Don’t let your hard-earned profit slip through your fingertips. Learn how tax works when you have two jobs with this article.

Find out what taxes to expect on your income and follow our three-step process to make sure you’re paying everything you need to. Discover:

  • How tax is calculated on two incomes
  • How to manage your taxes from both jobs
  • How to simplify your income tax with Countingup

How tax is calculated on two incomes

HMRC collects income tax and National Insurance from your income in a variety of ways, depending on whether you’re employed or self-employed. Note that, you only have tax collected on the portion of your income that is above your personal allowance. This is currently placed at £12,570, meaning that, if you earn above this figure, you receive £1047.50 tax-free each month before any deductions are made.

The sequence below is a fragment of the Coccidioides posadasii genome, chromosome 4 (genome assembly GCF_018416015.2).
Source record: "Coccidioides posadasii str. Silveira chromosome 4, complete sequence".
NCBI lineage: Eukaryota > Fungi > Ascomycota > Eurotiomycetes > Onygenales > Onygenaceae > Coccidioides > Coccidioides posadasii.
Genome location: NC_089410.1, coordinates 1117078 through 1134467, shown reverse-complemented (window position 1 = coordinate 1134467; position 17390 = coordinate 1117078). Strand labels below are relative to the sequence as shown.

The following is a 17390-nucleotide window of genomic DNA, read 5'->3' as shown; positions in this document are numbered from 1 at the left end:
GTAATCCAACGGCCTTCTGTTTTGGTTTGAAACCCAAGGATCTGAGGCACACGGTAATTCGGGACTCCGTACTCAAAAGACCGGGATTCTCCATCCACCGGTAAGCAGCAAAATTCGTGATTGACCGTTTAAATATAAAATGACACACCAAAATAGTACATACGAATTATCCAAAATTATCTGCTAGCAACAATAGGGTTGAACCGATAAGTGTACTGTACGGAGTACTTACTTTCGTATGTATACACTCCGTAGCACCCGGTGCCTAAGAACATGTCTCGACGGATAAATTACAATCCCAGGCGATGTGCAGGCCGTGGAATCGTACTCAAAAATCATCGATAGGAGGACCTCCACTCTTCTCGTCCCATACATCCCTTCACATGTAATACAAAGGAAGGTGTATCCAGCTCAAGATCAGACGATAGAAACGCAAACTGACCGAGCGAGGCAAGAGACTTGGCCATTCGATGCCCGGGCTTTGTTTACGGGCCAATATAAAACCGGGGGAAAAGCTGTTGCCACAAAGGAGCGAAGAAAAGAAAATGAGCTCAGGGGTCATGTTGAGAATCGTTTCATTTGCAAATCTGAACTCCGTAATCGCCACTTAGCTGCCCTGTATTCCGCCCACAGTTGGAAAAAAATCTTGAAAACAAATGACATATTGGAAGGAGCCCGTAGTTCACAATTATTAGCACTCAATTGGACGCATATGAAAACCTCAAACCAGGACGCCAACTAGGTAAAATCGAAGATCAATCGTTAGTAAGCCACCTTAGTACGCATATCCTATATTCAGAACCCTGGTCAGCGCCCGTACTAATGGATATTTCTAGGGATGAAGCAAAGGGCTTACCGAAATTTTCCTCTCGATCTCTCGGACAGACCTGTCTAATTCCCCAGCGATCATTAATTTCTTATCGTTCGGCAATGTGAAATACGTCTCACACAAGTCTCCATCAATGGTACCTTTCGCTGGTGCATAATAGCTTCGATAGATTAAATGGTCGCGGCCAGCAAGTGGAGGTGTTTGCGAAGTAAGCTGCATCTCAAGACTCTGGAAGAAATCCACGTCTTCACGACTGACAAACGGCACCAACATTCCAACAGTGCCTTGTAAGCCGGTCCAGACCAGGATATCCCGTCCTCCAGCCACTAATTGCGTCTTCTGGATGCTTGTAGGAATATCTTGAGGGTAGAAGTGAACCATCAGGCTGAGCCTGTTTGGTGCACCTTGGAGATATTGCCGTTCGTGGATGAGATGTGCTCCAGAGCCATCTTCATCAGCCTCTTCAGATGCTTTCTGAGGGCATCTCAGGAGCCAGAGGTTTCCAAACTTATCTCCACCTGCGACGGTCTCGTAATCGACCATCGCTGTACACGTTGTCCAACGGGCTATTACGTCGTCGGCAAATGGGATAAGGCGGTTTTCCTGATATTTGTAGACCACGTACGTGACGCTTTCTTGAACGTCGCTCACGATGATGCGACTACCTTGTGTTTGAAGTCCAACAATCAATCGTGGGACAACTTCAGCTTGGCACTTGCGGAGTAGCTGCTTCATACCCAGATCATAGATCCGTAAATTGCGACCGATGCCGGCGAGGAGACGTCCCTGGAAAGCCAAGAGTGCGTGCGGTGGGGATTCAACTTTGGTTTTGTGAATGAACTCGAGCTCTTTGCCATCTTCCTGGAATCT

As someone who has two incomes, you’ll likely have a full-time job but have started a business on the side to earn extra income or as your next long-term career step. Depending on how you’ve set up your business, your tax may be calculated in two ways: 

PAYE on both incomes

If you are paid via PAYE (pay as you earn) on both incomes, you will have tax codes assigned to each of your employers by HMRC. For example, you have an employment contract with one limited company and are the director of your own at the same time. This is because company directors are considered employees of the company, even though they run it simultaneously.

These tax codes will indicate how much income you expect to receive from each income source. Then, as you get paid, tax is automatically collected from each of your paychecks according to the rates specified on your tax codes. Through this same system, you’ll also pay Class 1 National Insurance.

PAYE and Self-Assessment

Via an additional system, you may have to pay income tax through Self Assessment on top of your PAYE contributions. For example, you have an employment contract with a company and have registered as a sole trader to run your side business.